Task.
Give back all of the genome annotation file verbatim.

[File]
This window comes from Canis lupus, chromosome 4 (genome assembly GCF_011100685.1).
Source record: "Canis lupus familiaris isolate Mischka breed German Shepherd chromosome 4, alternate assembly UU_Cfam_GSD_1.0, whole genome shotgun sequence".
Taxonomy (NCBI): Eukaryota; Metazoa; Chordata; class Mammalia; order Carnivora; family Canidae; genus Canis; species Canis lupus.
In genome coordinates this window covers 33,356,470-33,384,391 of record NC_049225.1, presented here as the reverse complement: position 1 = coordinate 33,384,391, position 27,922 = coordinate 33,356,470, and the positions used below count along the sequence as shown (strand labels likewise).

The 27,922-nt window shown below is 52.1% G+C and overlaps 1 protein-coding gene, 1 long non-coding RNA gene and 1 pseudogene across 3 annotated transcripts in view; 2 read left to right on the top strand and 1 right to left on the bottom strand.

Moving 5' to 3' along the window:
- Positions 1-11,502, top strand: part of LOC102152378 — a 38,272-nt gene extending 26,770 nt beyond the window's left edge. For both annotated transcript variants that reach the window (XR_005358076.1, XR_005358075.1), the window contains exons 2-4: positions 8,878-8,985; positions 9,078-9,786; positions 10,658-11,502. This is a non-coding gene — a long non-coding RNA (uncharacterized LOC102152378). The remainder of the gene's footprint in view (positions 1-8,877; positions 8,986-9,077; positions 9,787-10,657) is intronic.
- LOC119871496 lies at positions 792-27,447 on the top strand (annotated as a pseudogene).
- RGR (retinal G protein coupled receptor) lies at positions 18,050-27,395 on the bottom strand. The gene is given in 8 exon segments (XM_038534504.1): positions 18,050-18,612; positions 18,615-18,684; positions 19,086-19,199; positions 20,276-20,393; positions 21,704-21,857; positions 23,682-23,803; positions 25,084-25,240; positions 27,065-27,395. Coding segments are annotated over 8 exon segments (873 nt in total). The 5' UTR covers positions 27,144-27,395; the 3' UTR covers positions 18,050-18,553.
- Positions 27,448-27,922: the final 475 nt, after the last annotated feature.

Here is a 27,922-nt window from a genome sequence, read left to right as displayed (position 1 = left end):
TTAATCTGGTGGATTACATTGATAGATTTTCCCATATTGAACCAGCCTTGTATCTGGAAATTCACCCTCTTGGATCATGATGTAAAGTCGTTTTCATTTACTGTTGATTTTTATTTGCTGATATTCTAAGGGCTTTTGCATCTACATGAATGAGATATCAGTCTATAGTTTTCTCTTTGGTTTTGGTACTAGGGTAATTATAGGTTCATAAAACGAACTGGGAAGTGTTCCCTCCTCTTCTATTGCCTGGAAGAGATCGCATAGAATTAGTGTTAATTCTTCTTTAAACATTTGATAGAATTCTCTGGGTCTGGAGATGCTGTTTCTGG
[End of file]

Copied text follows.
This window comes from Canis lupus, chromosome 4 (genome assembly GCF_011100685.1).
Source record: "Canis lupus familiaris isolate Mischka breed German Shepherd chromosome 4, alternate assembly UU_Cfam_GSD_1.0, whole genome shotgun sequence".
Taxonomy (NCBI): Eukaryota; Metazoa; Chordata; class Mammalia; order Carnivora; family Canidae; genus Canis; species Canis lupus.
In genome coordinates this window covers 33,356,470-33,384,391 of record NC_049225.1, presented here as the reverse complement: position 1 = coordinate 33,384,391, position 27,922 = coordinate 33,356,470, and the positions used below count along the sequence as shown (strand labels likewise).

The 27,922-nt window shown below is 52.1% G+C and overlaps 1 protein-coding gene, 1 long non-coding RNA gene and 1 pseudogene across 3 annotated transcripts in view; 2 read left to right on the top strand and 1 right to left on the bottom strand.

Moving 5' to 3' along the window:
- Positions 1-11,502, top strand: part of LOC102152378 — a 38,272-nt gene extending 26,770 nt beyond the window's left edge. For both annotated transcript variants that reach the window (XR_005358076.1, XR_005358075.1), the window contains exons 2-4: positions 8,878-8,985; positions 9,078-9,786; positions 10,658-11,502. This is a non-coding gene — a long non-coding RNA (uncharacterized LOC102152378). The remainder of the gene's footprint in view (positions 1-8,877; positions 8,986-9,077; positions 9,787-10,657) is intronic.
- LOC119871496 lies at positions 792-27,447 on the top strand (annotated as a pseudogene).
- RGR (retinal G protein coupled receptor) lies at positions 18,050-27,395 on the bottom strand. The gene is given in 8 exon segments (XM_038534504.1): positions 18,050-18,612; positions 18,615-18,684; positions 19,086-19,199; positions 20,276-20,393; positions 21,704-21,857; positions 23,682-23,803; positions 25,084-25,240; positions 27,065-27,395. Coding segments are annotated over 8 exon segments (873 nt in total). The 5' UTR covers positions 27,144-27,395; the 3' UTR covers positions 18,050-18,553.
- Positions 27,448-27,922: the final 475 nt, after the last annotated feature.

Here is a 27,922-nt window from a genome sequence, read left to right as displayed (position 1 = left end):
TTAATCTGGTGGATTACATTGATAGATTTTCCCATATTGAACCAGCCTTGTATCTGGAAATTCACCCTCTTGGATCATGATGTAAAGTCGTTTTCATTTACTGTTGATTTTTATTTGCTGATATTCTAAGGGCTTTTGCATCTACATGAATGAGATATCAGTCTATAGTTTTCTCTTTGGTTTTGGTACTAGGGTAATTATAGGTTCATAAAACGAACTGGGAAGTGTTCCCTCCTCTTCTATTGCCTGGAAGAGATCGCATAGAATTAGTGTTAATTCTTCTTTAAACATTTGATAGAATTCTCTGGGTCTGGAGATGCTGTTTCTGG